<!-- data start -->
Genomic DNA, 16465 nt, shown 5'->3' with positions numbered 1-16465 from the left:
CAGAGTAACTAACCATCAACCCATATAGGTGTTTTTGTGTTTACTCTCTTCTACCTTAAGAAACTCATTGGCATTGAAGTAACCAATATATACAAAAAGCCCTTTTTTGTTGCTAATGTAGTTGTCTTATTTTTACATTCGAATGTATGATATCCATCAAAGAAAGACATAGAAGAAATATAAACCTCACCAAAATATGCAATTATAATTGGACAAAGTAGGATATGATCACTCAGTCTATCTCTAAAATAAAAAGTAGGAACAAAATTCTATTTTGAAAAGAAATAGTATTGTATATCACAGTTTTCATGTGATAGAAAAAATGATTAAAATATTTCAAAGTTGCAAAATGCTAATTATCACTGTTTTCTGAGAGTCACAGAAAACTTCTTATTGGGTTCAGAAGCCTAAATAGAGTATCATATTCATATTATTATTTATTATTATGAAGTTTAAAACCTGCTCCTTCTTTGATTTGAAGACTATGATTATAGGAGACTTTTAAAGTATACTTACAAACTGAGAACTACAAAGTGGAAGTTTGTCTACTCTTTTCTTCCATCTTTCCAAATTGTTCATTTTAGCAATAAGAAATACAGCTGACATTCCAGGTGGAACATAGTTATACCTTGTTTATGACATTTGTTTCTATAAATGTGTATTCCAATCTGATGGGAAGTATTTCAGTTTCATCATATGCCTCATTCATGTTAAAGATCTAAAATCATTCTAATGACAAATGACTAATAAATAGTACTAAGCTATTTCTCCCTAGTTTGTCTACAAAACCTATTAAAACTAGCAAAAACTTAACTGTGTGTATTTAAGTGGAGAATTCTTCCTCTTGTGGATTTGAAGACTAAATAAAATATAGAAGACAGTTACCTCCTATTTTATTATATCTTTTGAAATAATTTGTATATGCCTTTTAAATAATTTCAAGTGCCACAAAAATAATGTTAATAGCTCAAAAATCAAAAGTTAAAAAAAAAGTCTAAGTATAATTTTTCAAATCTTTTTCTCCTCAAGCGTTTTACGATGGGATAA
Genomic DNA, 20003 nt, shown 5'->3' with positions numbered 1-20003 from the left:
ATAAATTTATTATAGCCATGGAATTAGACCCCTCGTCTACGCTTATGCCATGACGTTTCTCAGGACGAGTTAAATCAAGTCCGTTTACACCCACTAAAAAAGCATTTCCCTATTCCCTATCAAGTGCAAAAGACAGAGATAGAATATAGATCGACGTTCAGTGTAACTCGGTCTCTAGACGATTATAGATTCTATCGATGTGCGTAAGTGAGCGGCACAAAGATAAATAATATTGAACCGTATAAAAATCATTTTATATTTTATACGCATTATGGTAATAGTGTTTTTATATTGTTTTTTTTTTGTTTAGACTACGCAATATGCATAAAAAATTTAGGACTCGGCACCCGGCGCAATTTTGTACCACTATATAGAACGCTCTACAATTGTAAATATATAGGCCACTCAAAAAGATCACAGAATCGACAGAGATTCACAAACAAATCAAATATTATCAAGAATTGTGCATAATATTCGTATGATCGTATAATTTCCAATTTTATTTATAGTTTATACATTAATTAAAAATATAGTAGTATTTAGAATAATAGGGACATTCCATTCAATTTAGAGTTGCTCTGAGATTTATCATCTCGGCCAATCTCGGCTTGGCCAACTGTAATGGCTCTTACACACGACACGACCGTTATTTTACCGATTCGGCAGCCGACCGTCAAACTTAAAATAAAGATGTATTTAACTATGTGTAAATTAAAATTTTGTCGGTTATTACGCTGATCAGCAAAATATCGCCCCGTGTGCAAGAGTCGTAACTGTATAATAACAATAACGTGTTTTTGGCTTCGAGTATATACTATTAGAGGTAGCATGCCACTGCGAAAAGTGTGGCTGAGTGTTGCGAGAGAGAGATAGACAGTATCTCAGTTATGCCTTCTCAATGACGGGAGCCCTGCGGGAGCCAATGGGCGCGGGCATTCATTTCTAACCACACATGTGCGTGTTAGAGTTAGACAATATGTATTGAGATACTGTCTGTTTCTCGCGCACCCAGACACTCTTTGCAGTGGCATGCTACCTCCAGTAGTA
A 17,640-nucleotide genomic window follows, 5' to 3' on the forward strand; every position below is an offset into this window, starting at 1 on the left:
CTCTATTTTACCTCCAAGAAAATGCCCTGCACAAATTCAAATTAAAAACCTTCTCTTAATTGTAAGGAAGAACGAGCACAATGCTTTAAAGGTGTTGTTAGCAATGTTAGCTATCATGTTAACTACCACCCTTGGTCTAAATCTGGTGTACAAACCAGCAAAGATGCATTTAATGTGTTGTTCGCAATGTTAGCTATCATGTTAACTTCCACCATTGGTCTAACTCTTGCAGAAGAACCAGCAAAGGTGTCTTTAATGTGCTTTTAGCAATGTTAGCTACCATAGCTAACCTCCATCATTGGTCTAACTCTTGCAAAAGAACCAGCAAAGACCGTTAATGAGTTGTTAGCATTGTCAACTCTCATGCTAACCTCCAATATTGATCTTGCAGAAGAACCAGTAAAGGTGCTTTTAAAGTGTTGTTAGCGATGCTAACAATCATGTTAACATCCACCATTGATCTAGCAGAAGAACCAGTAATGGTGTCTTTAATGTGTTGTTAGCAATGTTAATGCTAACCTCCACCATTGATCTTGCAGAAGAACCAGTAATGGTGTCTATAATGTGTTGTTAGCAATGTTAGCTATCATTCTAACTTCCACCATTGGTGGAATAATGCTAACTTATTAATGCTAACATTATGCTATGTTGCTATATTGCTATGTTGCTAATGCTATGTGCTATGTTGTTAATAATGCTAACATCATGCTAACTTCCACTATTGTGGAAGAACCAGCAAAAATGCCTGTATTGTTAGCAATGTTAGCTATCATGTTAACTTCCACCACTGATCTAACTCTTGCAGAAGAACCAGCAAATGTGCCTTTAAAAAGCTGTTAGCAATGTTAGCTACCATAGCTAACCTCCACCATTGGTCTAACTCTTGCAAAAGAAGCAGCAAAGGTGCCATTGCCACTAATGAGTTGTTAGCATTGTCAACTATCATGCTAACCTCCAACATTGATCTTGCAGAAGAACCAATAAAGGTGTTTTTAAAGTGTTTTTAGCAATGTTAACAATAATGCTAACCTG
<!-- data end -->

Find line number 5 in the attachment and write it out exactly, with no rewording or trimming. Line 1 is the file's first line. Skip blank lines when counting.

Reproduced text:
A 17,640-nucleotide genomic window follows, 5' to 3' on the forward strand; every position below is an offset into this window, starting at 1 on the left: